I also love the story within the story–it offers another level of fantasy, while keeping the real life problems in the foreground.

Missy needs to face down a bully. She needs a tale to embolden herself, but one that will also put her nemesis, Billy Toomey, in his place. Stories about kittens won’t do.

I try to use heightened issues for picture books in honor of my readers. We humans are a complicated, difficult tribe. I consider it my duty to reflect that in my books.

Never underestimate the power of a good story, or the complicated nature of even a very young child.

We Need Diverse Books Announces Incorporation as a Non-Profit & Inaugural Advisory Board

See FAQ!

Compiled by Cynthia Leitich Smith
for Cynsations

Grassroots organization files for incorporation as a non-profit organization in the state of Pennsylvania, and welcomes its first advisory board members, authors Grace Lin, Jacqueline Woodson, Matt de la Peña, Cynthia Leitich Smith, and Cindy Pon

New York City, NY: More than just a hashtag, We Need Diverse Books is a grassroots organization created to address the lack of diverse, non-majority narratives in children’s literature.

We Need Diverse Books is committed to the ideal that embracing diversity will lead to acceptance, empathy, and ultimately equality. Its mission is to promote or amplify diversification efforts and increase visibility for diverse books and authors, with a goal of empowering a wide range of readers in the process.

In order to accomplish its mission, We Need Diverse Books reaches out to individuals and groups involved in many levels of children’s publishing—including but not limited to publishers, authors, distributors, booksellers, librarians, educators, parents, and students.

“Incorporating will give us the legitimacy and standing we need to move forward with our mission,” says Lamar Giles, VP of Communications. “We have many exciting projects in the works.”

In addition to a Diversity Festival planned for 2016, We Need Diverse Books plans to initiate a grant program to support diverse authors, bring Diversity into the Classroom with collaborations with First Book and the National Education Association, and develop a “diversity toolkit” for librarians and booksellers.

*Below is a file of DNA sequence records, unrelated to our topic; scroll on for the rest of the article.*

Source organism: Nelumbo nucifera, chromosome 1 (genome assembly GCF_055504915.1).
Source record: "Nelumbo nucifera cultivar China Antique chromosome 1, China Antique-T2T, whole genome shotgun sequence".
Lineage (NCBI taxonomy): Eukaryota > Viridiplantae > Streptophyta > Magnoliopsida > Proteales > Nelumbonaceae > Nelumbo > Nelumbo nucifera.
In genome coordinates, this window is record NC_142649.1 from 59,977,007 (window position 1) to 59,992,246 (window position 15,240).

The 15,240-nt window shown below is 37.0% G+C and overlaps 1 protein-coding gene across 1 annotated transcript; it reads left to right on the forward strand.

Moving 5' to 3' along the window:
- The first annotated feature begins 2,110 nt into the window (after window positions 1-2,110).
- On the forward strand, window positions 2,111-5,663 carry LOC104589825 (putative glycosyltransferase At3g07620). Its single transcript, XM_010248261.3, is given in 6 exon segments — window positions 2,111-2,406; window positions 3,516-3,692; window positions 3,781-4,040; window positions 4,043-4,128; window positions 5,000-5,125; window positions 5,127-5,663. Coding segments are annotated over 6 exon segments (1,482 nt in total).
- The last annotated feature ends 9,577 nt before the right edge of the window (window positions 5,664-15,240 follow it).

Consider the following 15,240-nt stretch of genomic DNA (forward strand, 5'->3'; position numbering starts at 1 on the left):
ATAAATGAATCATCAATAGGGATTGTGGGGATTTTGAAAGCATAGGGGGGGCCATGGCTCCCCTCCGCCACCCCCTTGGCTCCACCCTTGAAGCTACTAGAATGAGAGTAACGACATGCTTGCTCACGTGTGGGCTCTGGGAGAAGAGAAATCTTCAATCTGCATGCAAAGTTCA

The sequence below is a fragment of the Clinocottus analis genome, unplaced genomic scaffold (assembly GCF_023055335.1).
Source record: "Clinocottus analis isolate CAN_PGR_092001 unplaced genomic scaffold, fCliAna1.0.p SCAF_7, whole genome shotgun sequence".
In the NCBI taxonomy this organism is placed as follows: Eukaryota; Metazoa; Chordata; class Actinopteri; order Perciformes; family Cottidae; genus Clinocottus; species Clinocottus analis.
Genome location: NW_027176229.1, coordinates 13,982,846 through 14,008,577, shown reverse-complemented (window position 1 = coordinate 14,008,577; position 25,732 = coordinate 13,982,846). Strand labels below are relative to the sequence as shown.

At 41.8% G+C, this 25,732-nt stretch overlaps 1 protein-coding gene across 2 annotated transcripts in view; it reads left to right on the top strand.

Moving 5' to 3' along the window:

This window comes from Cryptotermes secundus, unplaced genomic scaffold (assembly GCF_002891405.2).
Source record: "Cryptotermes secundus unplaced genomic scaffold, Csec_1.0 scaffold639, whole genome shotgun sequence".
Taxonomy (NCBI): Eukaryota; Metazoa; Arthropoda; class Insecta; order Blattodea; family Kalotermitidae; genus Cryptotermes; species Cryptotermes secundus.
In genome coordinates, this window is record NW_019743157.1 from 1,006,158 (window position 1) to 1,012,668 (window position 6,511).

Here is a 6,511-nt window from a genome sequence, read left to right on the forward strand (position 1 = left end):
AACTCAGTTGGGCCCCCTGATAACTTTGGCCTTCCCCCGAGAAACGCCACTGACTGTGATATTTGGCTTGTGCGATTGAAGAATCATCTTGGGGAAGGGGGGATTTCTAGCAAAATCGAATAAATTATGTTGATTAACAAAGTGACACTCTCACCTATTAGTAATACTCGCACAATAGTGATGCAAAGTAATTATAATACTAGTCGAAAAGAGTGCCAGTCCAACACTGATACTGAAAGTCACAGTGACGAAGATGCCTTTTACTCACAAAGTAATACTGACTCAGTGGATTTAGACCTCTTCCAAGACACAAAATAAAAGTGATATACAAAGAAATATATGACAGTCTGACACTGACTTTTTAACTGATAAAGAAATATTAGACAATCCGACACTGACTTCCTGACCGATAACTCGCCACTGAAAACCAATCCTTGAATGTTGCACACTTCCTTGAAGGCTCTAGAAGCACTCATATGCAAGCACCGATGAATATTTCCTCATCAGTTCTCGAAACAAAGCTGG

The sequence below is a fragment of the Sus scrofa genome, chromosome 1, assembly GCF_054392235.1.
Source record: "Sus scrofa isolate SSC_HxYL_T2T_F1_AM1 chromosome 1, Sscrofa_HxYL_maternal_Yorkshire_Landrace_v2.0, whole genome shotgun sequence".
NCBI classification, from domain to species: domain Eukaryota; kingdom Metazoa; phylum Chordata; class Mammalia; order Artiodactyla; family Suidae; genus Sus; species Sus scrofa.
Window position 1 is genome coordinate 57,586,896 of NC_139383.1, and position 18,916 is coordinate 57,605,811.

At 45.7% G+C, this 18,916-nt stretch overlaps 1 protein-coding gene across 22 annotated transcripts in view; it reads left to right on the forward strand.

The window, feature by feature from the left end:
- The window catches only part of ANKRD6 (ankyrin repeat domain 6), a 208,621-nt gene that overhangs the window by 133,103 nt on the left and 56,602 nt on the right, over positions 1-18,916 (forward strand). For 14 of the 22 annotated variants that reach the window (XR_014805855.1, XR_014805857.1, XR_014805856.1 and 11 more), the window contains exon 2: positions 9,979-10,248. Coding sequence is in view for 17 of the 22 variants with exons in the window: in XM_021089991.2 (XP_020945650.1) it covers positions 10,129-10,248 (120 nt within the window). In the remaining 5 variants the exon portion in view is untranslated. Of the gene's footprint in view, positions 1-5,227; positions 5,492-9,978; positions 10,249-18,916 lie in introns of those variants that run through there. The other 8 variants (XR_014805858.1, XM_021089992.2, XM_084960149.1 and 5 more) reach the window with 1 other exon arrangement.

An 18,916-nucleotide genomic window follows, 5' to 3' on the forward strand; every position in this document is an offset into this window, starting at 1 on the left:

Ellen Oh

Inaugural advisory board members includes Grace Lin, Jacqueline Woodson, Matt de la Peña, Cynthia Leitich Smith, and Cindy Pon.

“Each of these members has a history of advocating for diverse books, and is a pioneer in the field of children’s literature. They will not only increase our visibility as an organization, but light the way going forward,” said Ellen Oh, President of We Need Diverse Books.

On the heels of its enormously successful panel at the inaugural Book Con, the We Need Diverse Books team has been invited by the New Atlantic Independent Booksellers Association (NAIBA) to present the first ever diverse author signing and reception, and present panels at the Baltimore Book Festival, National Council of Teachers of English (NCTE), the American Library Association (ALA), and the Society of Children’s Book Writers and Illustrators (SCBWI), among others.

Cynsational Notes

New Board Member — Cynthia Leitich Smith

Diversity Movement Gains Visibility at ALA Annual by Wendy Stephens from School Library Journal. Peek: “If you ran into a youth services librarian at the American Library Association (ALA) Conference in Las Vegas (June 26-July1), odds were good that they were sporting a colorful ‘We Need Diverse Books’ button. That recent campaign harnessed the collective power of social media to highlight the need for more resources depicting a range of cultures and experiences.”

We Need Diverse Books to Launch a Diversity in the Classroom Initiative from Children’s Book Council. Peek: “Every month, students will explore a diverse author’s book. These readers will then be treated to a visit from the author (in-person or through Skype) to have a discussion.”

In Public Schools, White Students Are No Longer the Majority by Janell Ross and Peter Bell from The Atlantic. Peek: “U.S. classrooms will enter a new era this fall—one in which black, Hispanic, and Asian students form the majority.”

Cynsational News

By Cynthia Leitich Smith
for Cynsations

2014 Longlist for the National Book Award for Young People’s Literature from the National Book Foundation:

See also Gail Giles on Writing Across Mental Abilities.

More News

Asking an Editor: Hooking a Reader Early by Stacy Whitman from Lee & Low. Peek: “How do you get your writing to have that “zing” that captivates from the very beginning?” See also Stacy on Nailing the Story.

Intersectionality and Disability by Corrine Duyvis from Disability in Kid Lit. Peek: “Why is it that diversity in young adult, middle grade, and children’s literature is often represented as an either/or, without intersectionality? Characters can either be autistic or gay, for example, or a wheelchair user or Black, but rarely both.”